And when he suffers a REALLY freaky accident playing some sport (I don't remember which one), you accept to go to the prom with Jake Thorn - the creepy, freaky guy. Who tries to forcefully kiss you and basically spells that he's not really human and that he knows you're an angel. What do you do? Ignore it. Don't tell your boyfriend - who obviously would hear about it, d'oh? - or your brother and sister angels - you know, the smart ones. Then when things get ugly you go and go nuts trying to stop him by yourself. Cause you're that smart.

And in the end, love solves everything in a blast - literally. Sure. Cause the author probably didn't know how to solve it... And since Gabriel the most awesomest (yes I know) warrior ever can't fight the guy, well, then I'm sure the only one who can is the un-fit, dumb, silly, teenager. Of course, that makes perfect sense.

I mean, an angel goes to Earth to fight bad guys. She ends up crying for a teenage guy. Who is, by the way, completelly boring. "Good Guy" kind of Prince Charming "I didn't like girls before you, but I have a major trauma before I met you". Right. Boring again. Jake, bad guy, MUCH more interesting. But he IS creepy, I'll give that, he really does pass the idea of a demon-like-creature-person in a school and the effect is pretty interesting, I mean, really, teenagers would be really easy to influence...

Maybe it's because I was never an airheaded teen or because I expect angels not to be airheaded teens. Sure she behaved like any teen girl and possibly a bit better... But it's not what you expect from an angel, she's not supposed to be "any teen girl" she's supposed to be smart - and that's why it's hard to have her as a main character - a main character must have flaws and a "real angel" can't.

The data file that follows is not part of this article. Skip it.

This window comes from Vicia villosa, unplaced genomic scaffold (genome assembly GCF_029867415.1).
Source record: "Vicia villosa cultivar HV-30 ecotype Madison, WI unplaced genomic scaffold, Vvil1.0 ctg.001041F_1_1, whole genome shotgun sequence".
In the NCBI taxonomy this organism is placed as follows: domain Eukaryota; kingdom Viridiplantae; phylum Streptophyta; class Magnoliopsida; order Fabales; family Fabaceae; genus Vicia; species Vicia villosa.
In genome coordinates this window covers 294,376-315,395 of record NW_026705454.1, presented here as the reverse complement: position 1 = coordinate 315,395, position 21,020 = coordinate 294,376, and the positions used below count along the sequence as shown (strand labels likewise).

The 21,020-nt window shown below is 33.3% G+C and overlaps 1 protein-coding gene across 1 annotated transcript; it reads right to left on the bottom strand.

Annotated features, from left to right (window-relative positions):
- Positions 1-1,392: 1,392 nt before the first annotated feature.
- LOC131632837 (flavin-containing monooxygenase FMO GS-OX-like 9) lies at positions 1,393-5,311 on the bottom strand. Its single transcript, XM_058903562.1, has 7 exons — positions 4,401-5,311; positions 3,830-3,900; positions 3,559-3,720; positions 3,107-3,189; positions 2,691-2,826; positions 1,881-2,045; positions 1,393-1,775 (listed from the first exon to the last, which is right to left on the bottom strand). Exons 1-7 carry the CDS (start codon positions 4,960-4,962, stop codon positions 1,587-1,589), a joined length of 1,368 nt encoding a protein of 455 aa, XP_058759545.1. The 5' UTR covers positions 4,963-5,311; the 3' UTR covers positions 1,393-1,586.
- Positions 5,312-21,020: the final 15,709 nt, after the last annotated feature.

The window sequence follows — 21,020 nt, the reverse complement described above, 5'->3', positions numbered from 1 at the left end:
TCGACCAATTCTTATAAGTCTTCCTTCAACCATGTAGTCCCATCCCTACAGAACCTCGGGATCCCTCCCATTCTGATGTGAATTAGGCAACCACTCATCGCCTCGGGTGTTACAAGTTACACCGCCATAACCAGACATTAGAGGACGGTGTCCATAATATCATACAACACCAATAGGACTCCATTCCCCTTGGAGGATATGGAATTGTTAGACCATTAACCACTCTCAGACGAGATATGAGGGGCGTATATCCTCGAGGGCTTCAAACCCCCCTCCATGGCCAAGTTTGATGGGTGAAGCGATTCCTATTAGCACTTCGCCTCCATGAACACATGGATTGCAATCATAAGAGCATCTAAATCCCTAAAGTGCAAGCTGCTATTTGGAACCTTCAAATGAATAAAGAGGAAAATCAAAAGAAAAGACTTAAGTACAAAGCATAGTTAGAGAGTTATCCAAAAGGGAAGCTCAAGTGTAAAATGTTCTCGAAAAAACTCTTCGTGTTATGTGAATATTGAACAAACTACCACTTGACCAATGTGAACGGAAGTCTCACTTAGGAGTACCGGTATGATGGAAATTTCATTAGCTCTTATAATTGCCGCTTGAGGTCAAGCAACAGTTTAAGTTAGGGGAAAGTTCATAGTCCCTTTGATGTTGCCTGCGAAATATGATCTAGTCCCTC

I read people saying that it's a book about faith, about love. Maybe it's got to do with that - I'm not a religious person at all and well, love, I do love, but not that blind worshipping love, sorry, not for me, so, like I said earlier, probably the book just wasn't for me. And if you're anything like me, I'd advise you to drop it, turn around and not come back to that book.

PS: Anyone else gets the Halo SONG playing on their head everytime they read the word Halo? (yes, the Glee version, of course)

February 06, 2011

Blogger To-Do List

So, as a blogger, I kind of fail. No, really. I have issues keeping my blog updated, I have LAZYNESS issues frequently and I have major time issues. Eventually I decide "Ok, let's work on the blog" and realize I can't remember one single thing to do... So I figured that I need a to-do list with all the pending things so I can come and look at it and remember what I have to do! Here we go!!

  • Write the 3 4 5 4 pending reviews I have (Halo, Eras, and the "This will not..." and , Pink Noise and Intimate Beings - the brazilian version-)
  • Translate the reviews I wrote in Portuguese to English
  • Translate the reviews I wrote in English to Portuguese
  • Write interview questions for the "Haven't read" series
  • Finish interview posts for the ones I already sent
  • Copy/translate/adapt reviews for the major sites - Goodreads, BookDepository and Skoob (portuguese Goodreads-like) 
  • Create "Link to me" buttons
  • Create review/section headers
I guess that's it for now >.<

So, what do YOU do to avoid forgetting what you must do or how do you organize your blogging time?

EDIT: List not really working. Just keeps growing -.- 

February 04, 2011

Why you’d hate my weird little novel

Guest post by Graham Parker

Why you’d hate my weird little novel